“It drives me crazy,” Kelley Rae O’Donnell, a New York actress, told The New York Times. “I find myself glaring at them because it just seems so inconsiderate in this really crowded city.” Her crusade has drawn thousands of enthusiasts. Now, the New York subway system has created an illustrated poster campaign to chasten the guilty. It says, “Dude … Stop the Spread, Please.”

Manspreading is certainly bad manners in a crowded subway – and so is other stuff, like people wielding giant backpacks. At first, I couldn’t believe that it had become a thing. “Of all the grievances cooked up against men, this must be the dumbest,” my husband groused.

But to many people, manspreading is about so much more than manners. It’s another example of the arrogance, disrespect and microaggression men inflict on women. “It’s a metaphor for that larger space-taking that happens,” Lyndsay Kirkham, an English professor at Humber College, toldthe Toronto Star. “You don’t have to be a feminist to recognize and agree with the fact that men are given permission to take up more space in our society.”

How should society deal with manspreading?

Well, there’s the blame-and-shame approach. A Tumblr page called Men Taking Up Too Much Space On The Train has become a huge hit. (Its description: “A classic among public assertions of privilege.”)

Or there’s the public-education approach. (Toronto’s transit system, for one, has so far declined to follow New York’s lead.)

Or we could deal with it the old-fashioned way. When some clod has his leg splayed in front of the seat you want to sit in, you say, “Excuse me,” and sit down. Give his leg a little nudge if he doesn’t respond. That usually works. In most cases, the underlying problem isn’t hostility but cluelessness.

We need to stop monsterizing men. We also need to stop encouraging women to believe they are as helpless as kittens with the vapours.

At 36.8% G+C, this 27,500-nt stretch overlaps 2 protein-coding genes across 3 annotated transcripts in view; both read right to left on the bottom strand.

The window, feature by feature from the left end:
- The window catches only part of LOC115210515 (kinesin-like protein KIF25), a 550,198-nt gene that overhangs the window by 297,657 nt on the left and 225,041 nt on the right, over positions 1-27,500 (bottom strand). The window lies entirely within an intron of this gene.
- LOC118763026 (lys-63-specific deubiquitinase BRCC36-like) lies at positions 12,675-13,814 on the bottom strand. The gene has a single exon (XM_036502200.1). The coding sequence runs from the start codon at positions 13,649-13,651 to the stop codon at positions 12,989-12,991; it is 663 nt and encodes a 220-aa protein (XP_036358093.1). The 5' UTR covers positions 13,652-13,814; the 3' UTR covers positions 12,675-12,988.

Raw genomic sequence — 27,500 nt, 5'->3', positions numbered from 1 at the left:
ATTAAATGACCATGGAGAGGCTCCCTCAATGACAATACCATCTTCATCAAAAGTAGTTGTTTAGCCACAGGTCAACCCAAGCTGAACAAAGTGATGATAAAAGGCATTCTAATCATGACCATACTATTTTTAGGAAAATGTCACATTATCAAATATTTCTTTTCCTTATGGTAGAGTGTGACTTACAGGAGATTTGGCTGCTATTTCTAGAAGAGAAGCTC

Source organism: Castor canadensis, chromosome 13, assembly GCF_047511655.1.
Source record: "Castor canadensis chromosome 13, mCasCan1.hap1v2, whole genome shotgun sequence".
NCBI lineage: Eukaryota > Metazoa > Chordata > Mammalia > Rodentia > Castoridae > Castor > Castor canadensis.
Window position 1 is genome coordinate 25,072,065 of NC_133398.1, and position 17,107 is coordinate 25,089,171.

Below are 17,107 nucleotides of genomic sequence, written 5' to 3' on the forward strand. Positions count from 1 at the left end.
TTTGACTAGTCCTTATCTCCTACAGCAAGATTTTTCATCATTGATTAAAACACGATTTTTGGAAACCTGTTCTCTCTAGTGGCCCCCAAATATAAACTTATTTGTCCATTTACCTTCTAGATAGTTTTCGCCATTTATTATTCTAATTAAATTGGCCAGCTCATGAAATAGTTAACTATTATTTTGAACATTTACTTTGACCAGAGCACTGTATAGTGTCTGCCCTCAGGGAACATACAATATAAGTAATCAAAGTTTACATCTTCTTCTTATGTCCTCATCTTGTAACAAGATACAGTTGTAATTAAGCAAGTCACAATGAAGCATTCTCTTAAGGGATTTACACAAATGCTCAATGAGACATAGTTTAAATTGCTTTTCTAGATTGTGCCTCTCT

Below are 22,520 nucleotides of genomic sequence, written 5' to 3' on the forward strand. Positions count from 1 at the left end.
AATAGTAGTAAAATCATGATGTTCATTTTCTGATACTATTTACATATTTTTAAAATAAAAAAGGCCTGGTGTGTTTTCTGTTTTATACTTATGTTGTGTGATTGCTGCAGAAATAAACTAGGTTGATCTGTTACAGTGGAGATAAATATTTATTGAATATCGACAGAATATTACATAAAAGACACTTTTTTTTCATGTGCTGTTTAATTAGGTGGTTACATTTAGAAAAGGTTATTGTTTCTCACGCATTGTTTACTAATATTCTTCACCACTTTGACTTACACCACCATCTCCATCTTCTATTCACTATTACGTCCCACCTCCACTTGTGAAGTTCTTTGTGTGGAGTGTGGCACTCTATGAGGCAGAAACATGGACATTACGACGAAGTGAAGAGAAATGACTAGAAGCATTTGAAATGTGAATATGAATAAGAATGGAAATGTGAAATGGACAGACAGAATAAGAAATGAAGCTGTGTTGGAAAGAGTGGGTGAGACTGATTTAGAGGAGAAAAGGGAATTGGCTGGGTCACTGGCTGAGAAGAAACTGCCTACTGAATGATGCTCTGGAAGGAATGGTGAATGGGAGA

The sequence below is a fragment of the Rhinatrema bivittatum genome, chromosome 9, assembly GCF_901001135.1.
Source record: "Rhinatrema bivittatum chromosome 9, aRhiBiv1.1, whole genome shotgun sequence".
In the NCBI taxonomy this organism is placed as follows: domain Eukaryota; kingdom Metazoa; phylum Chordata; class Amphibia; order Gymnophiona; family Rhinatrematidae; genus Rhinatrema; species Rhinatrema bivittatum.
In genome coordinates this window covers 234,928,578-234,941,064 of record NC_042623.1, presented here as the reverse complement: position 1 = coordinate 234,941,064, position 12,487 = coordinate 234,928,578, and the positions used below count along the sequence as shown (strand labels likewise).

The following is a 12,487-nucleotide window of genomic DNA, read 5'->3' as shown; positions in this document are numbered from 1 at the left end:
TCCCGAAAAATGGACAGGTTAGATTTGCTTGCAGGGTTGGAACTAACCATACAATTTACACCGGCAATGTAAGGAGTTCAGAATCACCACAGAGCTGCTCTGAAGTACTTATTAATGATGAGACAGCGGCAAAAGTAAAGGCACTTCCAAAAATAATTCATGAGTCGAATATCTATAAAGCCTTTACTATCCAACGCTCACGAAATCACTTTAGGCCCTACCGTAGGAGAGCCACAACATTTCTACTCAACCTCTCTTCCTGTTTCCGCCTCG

Women are not weaker vessels. That is the fundamental premise of feminism, as I recall. We have discarded that belief as discriminatory and patriarchal. We’ve tried to raise our daughters to be strong and independent, confident and secure – resilient, resourceful, tough-minded, able to deal with what the world throws at them. That is the road to equality.

So where did we go wrong? Instead of lionesses, we’ve turned turned our brave and fearless daughters into neurotic, quivering piles of jelly.

How did that happen? How did we create an entire class of highly privileged, mostly affluent young women who feel unsafe on campus, microaggressed at every turn, utterly unable to cope with the garden-variety misdemeanours of boys and men, who have been behaving badly since time began despite our many efforts (most quite successful) to civilize them?

Well, you know the answer. The universities are hothouses for a grievance culture that sees racism, sexism and misogyny under every rug. Many of the faculty derive their livelihoods from it. These institutions have constructed increasingly elaborate codes of conduct and large administrative apparatuses to detect and uproot these evils, however subtle and invisible they may be to ordinary people.

The dental hysteria at Dalhousie is another symptom. Some of the male dental students did something serious, and it cannot be condoned. But asinine locker-room jokes are not rape. They aren’t in the same universe as rape.

If my daughter were one of the women in that class and told me what was going on, the first thing I’d ask her is: What are these guys like in person? Are they disrespectful pigs or are they decent people? (The answer, evidently, is that they are decent people.)

Then I would suggest that the adult thing for the women to do is to say, “This is outrageous and offensive, and you have to cut it out and apologize, or else we’re going to have to take it up the line.” Nine times out of 10, the guys will apologize, look shamefaced and cut it out. If not, it’s time to take it to the dean, who will deal with it swiftly and sternly, unless he’s an utter incompetent. Only if that fails to produce corrective action do you leak it to the CBC, where it becomes a cause célèbre.

Maybe the women did those things, or maybe they didn’t. If you really do think you’ve been brutally violated by a few crude, juvenile jokes, then maybe you do go straight to nuclear.

“Perpetrators” and “survivors.” That’s the desperately inflated language that serious people are using to discuss the tawdry Dal incident. Fifty thousand people have signed a petition to have the male students expelled – even though they have no idea who did what or how extensive it was.

Here’s some advice for young women: Practise manning up. Like it or not, the world beyond the cloistered halls of academia is teeming with guys who take up too much space and occasionally act like total jerks. Sooner or later, you will have to learn to deal with them. Fear not. You can.